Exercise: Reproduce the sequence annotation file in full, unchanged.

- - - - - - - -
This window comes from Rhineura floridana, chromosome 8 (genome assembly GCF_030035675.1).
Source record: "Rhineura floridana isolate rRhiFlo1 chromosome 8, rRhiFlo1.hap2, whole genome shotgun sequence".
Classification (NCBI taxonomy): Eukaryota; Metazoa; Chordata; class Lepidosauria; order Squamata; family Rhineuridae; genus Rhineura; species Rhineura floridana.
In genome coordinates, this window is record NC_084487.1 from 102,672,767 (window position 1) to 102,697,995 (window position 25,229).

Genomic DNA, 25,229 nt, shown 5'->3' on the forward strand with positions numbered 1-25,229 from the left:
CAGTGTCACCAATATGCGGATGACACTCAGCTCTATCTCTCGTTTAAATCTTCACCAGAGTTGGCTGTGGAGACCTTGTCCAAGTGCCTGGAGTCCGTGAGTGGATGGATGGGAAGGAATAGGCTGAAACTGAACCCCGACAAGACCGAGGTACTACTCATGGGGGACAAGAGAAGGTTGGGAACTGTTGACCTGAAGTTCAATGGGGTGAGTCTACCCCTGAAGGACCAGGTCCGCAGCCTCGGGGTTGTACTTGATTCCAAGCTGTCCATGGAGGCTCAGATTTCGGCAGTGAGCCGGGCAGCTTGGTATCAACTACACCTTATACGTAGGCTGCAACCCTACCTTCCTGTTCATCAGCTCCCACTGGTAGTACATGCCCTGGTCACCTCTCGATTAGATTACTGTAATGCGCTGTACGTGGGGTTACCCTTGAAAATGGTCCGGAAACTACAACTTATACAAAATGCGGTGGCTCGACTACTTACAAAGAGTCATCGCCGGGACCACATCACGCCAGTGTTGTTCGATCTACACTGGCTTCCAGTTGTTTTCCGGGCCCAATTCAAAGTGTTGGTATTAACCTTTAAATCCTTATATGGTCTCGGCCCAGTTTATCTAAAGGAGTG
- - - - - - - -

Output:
This window comes from Rhineura floridana, chromosome 8 (genome assembly GCF_030035675.1).
Source record: "Rhineura floridana isolate rRhiFlo1 chromosome 8, rRhiFlo1.hap2, whole genome shotgun sequence".
Classification (NCBI taxonomy): Eukaryota; Metazoa; Chordata; class Lepidosauria; order Squamata; family Rhineuridae; genus Rhineura; species Rhineura floridana.
In genome coordinates, this window is record NC_084487.1 from 102,672,767 (window position 1) to 102,697,995 (window position 25,229).

Genomic DNA, 25,229 nt, shown 5'->3' on the forward strand with positions numbered 1-25,229 from the left:
CAGTGTCACCAATATGCGGATGACACTCAGCTCTATCTCTCGTTTAAATCTTCACCAGAGTTGGCTGTGGAGACCTTGTCCAAGTGCCTGGAGTCCGTGAGTGGATGGATGGGAAGGAATAGGCTGAAACTGAACCCCGACAAGACCGAGGTACTACTCATGGGGGACAAGAGAAGGTTGGGAACTGTTGACCTGAAGTTCAATGGGGTGAGTCTACCCCTGAAGGACCAGGTCCGCAGCCTCGGGGTTGTACTTGATTCCAAGCTGTCCATGGAGGCTCAGATTTCGGCAGTGAGCCGGGCAGCTTGGTATCAACTACACCTTATACGTAGGCTGCAACCCTACCTTCCTGTTCATCAGCTCCCACTGGTAGTACATGCCCTGGTCACCTCTCGATTAGATTACTGTAATGCGCTGTACGTGGGGTTACCCTTGAAAATGGTCCGGAAACTACAACTTATACAAAATGCGGTGGCTCGACTACTTACAAAGAGTCATCGCCGGGACCACATCACGCCAGTGTTGTTCGATCTACACTGGCTTCCAGTTGTTTTCCGGGCCCAATTCAAAGTGTTGGTATTAACCTTTAAATCCTTATATGGTCTCGGCCCAGTTTATCTAAAGGAGTG